AVETT: When we make records, we have the attitude that whatever we do next has got to be better than last time. That’s a mindset Seth and I had before we met Rick, but to have him onboard with us just fuels our fire. We’re all kind of hopeless dreamers, which allows creativity and discovery. Rick feeds off of that—he loves discovering

music and sounds.

Crawford: It’s become a great friendship. He has an amazing ear for music for a guy who doesn’t play. If you’re ever listening to music with him, you see him take it in and it just pours back out of him. He has been a powerful member of the team because of the way he can break down a song. In the case of Magpie, we didn’t know what we had. He put those songs together the way they are. And though Rick’s not onstage with us, he’s an essential member of the band. When the relationship began, we were a little nervous about walking into the studio with a legend. A few days into recording I and Love and You, much of that faded away. We were just working with this guy Rick who’s very knowledgeable and happy to share what he’s learned. We feel very comfortable in the studio with him now.


How do you write and arrange?

AVETT: It’s different every time, but what’s right for the song tends to find us. We’ve grown in that, for example, I can spend five hours on a drum part and then our drummer, Mike Marsh, will come in and spend 30 minutes on a better drum part. Even if I spent five hours on it and exhausted myself, the most important thing is what’s best for the song. It’s about giving up one’s ego and one’s self in the studio. That said, the conceptual root of each song hinges on the person who initiated it. It was understood that for “Morning Song,” everything would pretty much have to be signed off on by me. In that song, the arrangement called for a group of people singing at the end. I didn’t want it to be a choir, so we invited family and friends into the studio, a few at a time, to sing on the track.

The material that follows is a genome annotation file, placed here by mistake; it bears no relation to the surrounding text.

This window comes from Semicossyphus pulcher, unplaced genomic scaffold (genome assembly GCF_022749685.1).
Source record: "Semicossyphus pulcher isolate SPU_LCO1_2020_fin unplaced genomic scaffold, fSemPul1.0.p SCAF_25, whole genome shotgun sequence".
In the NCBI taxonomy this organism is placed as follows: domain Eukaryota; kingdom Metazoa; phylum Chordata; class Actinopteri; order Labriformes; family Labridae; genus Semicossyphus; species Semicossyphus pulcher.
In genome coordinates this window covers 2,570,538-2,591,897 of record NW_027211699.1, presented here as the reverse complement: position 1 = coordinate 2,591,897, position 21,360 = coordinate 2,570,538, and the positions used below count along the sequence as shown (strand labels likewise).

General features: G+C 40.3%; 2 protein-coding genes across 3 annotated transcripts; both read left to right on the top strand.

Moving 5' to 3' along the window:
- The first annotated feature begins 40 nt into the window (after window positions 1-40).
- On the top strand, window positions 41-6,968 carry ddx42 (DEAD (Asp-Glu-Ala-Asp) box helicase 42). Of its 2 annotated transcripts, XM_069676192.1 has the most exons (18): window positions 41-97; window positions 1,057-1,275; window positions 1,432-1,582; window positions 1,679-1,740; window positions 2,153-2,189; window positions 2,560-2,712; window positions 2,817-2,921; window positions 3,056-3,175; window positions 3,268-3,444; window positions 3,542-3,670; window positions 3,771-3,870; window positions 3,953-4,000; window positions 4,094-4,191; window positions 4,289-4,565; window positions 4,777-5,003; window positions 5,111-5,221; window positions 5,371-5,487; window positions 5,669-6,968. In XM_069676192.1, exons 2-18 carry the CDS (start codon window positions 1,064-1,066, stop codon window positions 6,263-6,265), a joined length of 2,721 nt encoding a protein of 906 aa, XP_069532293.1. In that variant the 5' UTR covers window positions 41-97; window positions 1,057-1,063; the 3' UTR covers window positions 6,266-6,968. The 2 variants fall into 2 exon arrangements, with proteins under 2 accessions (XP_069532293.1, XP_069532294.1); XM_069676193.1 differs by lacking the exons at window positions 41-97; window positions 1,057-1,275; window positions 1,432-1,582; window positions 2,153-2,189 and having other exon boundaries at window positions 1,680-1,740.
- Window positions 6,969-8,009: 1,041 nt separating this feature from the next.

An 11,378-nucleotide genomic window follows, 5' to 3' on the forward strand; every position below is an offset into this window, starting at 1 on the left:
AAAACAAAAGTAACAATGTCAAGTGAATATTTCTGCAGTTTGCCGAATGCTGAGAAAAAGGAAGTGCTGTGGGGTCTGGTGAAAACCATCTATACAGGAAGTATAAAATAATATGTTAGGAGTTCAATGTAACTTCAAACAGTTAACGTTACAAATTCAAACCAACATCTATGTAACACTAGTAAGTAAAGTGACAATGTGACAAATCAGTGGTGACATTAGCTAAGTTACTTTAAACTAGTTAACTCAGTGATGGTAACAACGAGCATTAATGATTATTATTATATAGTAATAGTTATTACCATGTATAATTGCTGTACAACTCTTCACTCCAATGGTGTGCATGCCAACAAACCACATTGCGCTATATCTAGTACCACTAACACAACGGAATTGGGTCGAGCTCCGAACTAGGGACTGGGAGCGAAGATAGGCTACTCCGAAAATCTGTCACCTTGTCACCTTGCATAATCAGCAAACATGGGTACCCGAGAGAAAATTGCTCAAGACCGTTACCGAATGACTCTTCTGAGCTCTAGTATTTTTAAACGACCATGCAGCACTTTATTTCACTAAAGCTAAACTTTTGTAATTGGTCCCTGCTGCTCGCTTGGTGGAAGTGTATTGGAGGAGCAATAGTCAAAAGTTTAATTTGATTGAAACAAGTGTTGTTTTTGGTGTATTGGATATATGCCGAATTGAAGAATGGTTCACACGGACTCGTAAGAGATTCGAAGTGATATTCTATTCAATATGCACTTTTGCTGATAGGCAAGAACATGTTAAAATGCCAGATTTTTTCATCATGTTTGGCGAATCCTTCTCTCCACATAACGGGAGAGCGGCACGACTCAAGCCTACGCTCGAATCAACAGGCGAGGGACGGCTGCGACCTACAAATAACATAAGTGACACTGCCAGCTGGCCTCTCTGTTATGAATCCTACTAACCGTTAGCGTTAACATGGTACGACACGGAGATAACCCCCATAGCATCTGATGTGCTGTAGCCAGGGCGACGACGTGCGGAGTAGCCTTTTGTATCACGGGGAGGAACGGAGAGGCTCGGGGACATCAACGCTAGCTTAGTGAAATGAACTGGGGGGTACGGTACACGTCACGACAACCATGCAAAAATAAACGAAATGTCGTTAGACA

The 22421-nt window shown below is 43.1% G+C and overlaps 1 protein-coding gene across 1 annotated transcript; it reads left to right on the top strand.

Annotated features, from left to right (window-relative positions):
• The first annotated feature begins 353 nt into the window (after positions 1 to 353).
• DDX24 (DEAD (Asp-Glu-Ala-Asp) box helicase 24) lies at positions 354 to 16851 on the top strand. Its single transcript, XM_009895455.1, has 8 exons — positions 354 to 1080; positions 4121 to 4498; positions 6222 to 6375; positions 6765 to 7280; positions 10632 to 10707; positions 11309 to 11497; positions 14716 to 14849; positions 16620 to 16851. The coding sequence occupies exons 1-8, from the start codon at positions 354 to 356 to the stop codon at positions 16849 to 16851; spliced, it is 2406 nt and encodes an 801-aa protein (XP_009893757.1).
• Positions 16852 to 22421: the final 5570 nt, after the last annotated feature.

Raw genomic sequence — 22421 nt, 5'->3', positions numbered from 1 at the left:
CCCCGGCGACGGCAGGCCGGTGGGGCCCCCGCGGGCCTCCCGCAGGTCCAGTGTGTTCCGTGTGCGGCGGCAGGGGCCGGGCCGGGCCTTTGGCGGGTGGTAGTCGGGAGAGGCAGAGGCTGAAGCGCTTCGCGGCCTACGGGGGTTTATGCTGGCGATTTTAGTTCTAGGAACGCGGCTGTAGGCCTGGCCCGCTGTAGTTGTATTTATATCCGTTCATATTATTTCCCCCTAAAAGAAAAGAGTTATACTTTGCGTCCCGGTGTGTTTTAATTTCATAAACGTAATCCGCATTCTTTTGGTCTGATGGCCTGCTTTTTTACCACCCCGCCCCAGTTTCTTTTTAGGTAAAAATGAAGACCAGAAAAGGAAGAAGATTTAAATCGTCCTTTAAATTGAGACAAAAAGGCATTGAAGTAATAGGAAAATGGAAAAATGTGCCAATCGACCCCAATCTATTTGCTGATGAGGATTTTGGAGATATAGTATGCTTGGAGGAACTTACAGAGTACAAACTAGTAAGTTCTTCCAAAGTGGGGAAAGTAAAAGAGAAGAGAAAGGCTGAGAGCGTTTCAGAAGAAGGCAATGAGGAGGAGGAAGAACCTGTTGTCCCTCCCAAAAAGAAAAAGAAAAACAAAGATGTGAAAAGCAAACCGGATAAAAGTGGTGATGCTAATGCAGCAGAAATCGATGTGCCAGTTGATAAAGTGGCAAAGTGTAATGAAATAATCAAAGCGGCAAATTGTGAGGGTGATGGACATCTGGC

Seth and I write separately. Lately I’ll give him a list of ideas that are halfway finished, or maybe just a melody or a line concept. Then he goes through and brainstorms, maybe spends several months with them, and brings songs that have progressed or finished. Sometimes there will be a song that I mostly wrote, and I don’t even know it anymore. With a few lines and maybe a different melody, we have a new multilayered song.


How has the band evolved?

AVETT: As the crowds have grown, we’ve had to adjust to bring the audience a show that’s exciting on a big level, but also stays personal. We have to accept that it’s different from Doc and Merle Watson sitting onstage and playing, which is a true love of mine that I long to get back to. We put a lot of our chips into performing live. In a lot of ways, everything else can fall by the wayside. As long as we can play live, we’ll continue to grow and change. It used to be just Seth and Bob and me going into a bar or coffee shop and just belting it out. We’ve changed quite a bit since then. We go through waves—as the band and sound get bigger, we simplify it a bit. Then it grows again. Crop and grow. As long as we’re moving, it’s good.

CRAWFORD: When we started, we were

three guys onstage—raw with crazy energy, like a monkey in a tree. Now we want to be a band that’s tight. It doesn’t matter so much about being physical for the sake of being physical as much as being able.

–Juli Thanki